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Drupal in a Virtualized Environment

Running Drupal under VMware

Initial Performance Planning

Drupal has huge potential for scalability due to its structure. As a result, Drupal can be installed under a multitude of configurations. Splitting the database and search from the main web application is a common setup. Using a virtualized environment, such as a VMware Server, is an excellent way to create environments as needed for any possible configuration due to the ease of creating and scaling new machines.

With this flexibility, we need to address some additional performance planning prior to the installation of the operating system. Specifically in 2 areas.

  • The Files directory
  • MySQL performance

Most sites I have come across who leverage VMware server with a Drupal setup are heavy microsoft shops with a few occasional Linux setups. I have run web applications written in .Net quite comfortably using IIS and Microsoft SQL server running under VMware. However, methods that work for Windows, may not work as well for Linux setups. The database is a prime example.

MySQL in VMware

Database performance is usually reflected through a number of factors, with the most prevalent being writing to the disk. Virtualized filesystems are not recommended for a number of reasons, primarily the time it takes for the database to receive a handshake from the OS to say the database record was written successfully to the filesystem. The time taken to execute this transaction can slow down a database if it is writing to a virtual filesystem.

To improve the response time, we recommend you use a physical disk with hardware raid and 1+0 striping (hardware is recommended over software, such as a volume manager). This can be mounted into the virtual machine as a direct mount. If the raid card has memory built in it reduces the transaction time because the raid card will respond with the handshake before the record is physically written to the hard drive.

For optimum performance, separate the OS from your database disks, and spread your virtual disks across physical drives. Also remember to avoid dynamically reconfiguring virtual disks while MySQL is running. This also applies to regular hardware as this can cause problems with the database, and is a common mistake with virtualized hardware. Linux is very memory bound, so you should make physical changes with the service or preferably the OS off, so that everything can be written back to the disks before you make your changes.

Additional tweaks which can improve performance include:

  • Ensure your queries use indices effectively reducing unnecessary I/O workload
  • RedHat is often prone to frequent timer interrupts which may be managed by the divider command.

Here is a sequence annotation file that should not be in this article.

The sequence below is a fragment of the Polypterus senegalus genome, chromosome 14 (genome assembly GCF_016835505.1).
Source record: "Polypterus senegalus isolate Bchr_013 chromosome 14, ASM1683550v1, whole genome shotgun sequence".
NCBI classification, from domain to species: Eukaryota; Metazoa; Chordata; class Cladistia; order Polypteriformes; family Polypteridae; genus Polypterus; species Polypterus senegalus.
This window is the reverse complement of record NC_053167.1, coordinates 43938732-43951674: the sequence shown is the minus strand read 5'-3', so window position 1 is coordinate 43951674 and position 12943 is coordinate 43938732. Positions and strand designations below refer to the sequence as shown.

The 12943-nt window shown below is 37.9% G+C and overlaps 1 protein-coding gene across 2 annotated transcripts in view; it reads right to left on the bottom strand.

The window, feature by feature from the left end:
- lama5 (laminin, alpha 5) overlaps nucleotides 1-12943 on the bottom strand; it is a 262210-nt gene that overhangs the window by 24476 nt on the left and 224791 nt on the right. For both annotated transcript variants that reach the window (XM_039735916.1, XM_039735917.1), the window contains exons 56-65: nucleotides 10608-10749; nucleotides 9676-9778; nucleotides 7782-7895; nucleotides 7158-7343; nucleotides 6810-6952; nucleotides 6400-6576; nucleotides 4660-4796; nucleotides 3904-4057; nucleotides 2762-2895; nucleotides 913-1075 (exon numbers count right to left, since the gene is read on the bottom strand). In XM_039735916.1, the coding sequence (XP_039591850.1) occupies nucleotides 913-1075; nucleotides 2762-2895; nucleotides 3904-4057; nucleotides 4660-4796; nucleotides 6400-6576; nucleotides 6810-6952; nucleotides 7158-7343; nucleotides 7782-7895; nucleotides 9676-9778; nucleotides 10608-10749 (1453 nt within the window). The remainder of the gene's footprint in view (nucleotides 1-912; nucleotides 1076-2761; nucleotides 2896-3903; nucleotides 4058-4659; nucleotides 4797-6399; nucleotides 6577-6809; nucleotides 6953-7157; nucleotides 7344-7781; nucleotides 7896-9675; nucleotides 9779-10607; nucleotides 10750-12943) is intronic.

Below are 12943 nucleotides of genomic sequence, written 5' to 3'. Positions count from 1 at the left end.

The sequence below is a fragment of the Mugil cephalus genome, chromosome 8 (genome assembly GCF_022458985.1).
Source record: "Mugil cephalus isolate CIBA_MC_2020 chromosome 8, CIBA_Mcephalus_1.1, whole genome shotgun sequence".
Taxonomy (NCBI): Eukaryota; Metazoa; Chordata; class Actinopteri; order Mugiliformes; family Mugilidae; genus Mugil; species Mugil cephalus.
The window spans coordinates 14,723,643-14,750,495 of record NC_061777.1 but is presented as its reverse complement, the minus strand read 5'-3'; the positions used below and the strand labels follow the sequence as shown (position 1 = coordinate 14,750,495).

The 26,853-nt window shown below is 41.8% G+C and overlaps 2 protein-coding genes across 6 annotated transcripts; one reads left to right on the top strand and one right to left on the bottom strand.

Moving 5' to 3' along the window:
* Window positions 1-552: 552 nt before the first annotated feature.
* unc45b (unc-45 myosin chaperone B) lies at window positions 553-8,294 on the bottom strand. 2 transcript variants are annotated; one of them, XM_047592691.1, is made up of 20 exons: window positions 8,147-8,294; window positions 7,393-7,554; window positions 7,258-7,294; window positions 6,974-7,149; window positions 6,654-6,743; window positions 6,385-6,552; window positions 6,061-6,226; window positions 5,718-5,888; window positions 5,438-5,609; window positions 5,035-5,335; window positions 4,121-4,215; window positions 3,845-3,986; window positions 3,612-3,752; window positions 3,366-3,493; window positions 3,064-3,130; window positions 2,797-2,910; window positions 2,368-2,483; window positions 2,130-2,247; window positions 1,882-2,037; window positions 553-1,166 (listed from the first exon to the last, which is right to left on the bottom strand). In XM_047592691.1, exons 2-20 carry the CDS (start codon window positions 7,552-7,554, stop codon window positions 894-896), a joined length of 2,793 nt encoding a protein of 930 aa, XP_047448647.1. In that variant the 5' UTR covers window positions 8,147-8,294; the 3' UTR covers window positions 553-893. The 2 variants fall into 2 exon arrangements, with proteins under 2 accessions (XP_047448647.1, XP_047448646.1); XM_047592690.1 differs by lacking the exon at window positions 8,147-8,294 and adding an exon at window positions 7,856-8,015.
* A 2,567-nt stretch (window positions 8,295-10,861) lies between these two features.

• Reduce the number of virtual CPU's on your database server to a minimum. As a larger number of vCPU's will incur more scheduling overhead, your workload will increase in terms of CPU usage on the database server, but will run more efficiently.
  • Disable floppy drive, CD roms, and USB adapters in your virtual machine because they can cause IRQ conflict and reduces overhead.
  • Use physical NICs to reduce network collisions. Split your database traffic out on a different card from your web traffic.


In a Windows "shop" a common configuration for the filesystem is to have a Windows share available to Linux using samba to mount the drive. This is so a backup tool can pick it up and include it in a predominantly Windows backup scenario. This can cause some problems both within Linux and also Drupal.

Rather than have a Windows drive, use a native Linux partition and share it with your Windows system. I would rather have a delay in writing a transaction to my backup, which often runs at low usage times and is not time dependent. As compared to Drupal, finding the ability to write to a Windows partition through a transport protocol causes slowdowns, which are then passed on to our website visitors in the form of performance issues.

Often, writing data between Linux and Windows shares can be slow. This is usually a simple case of a difference in the TCP/IP packet size between the two operating systems. As much as Windows and Linux uses a packet size of 64k. Samba often uses as a default size of 32k. To fix this compatibility issue, you can adjust the size using the CIFSMaxBufSize setting inside your samba configuration. This will significantly improve file system performance for your filesystem when talking to windows.


VMware is a great tool in a sysadmin's toolbox for creating responsive and scalable Drupal deployments. With some initial performance planning of the architecture, you can avoid performance issues once your site has been deployed.

Additional Reading


Additional Resources:

Using VMs for Quick and Reliable QA

Best Practices and Tips for Local Drupal User Groups 

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